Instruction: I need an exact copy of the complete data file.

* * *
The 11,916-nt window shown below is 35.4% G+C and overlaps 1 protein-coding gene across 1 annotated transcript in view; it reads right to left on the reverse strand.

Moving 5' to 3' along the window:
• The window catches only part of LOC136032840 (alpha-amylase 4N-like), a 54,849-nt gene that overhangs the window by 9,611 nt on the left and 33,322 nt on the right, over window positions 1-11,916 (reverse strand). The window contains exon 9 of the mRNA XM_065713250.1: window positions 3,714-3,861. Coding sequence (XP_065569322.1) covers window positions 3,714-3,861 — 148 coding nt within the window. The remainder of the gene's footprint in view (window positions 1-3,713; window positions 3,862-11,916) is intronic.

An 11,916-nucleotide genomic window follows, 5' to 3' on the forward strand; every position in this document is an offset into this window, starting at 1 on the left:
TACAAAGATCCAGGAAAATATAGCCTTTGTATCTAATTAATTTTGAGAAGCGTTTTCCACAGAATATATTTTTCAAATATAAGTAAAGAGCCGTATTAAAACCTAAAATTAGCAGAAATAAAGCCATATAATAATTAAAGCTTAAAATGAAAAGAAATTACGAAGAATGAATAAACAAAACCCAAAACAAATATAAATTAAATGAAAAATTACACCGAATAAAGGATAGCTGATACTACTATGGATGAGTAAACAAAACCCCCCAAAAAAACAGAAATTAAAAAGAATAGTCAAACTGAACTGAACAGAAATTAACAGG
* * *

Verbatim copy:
The 11,916-nt window shown below is 35.4% G+C and overlaps 1 protein-coding gene across 1 annotated transcript in view; it reads right to left on the reverse strand.

Moving 5' to 3' along the window:
• The window catches only part of LOC136032840 (alpha-amylase 4N-like), a 54,849-nt gene that overhangs the window by 9,611 nt on the left and 33,322 nt on the right, over window positions 1-11,916 (reverse strand). The window contains exon 9 of the mRNA XM_065713250.1: window positions 3,714-3,861. Coding sequence (XP_065569322.1) covers window positions 3,714-3,861 — 148 coding nt within the window. The remainder of the gene's footprint in view (window positions 1-3,713; window positions 3,862-11,916) is intronic.

An 11,916-nucleotide genomic window follows, 5' to 3' on the forward strand; every position in this document is an offset into this window, starting at 1 on the left:
TACAAAGATCCAGGAAAATATAGCCTTTGTATCTAATTAATTTTGAGAAGCGTTTTCCACAGAATATATTTTTCAAATATAAGTAAAGAGCCGTATTAAAACCTAAAATTAGCAGAAATAAAGCCATATAATAATTAAAGCTTAAAATGAAAAGAAATTACGAAGAATGAATAAACAAAACCCAAAACAAATATAAATTAAATGAAAAATTACACCGAATAAAGGATAGCTGATACTACTATGGATGAGTAAACAAAACCCCCCAAAAAAACAGAAATTAAAAAGAATAGTCAAACTGAACTGAACAGAAATTAACAGG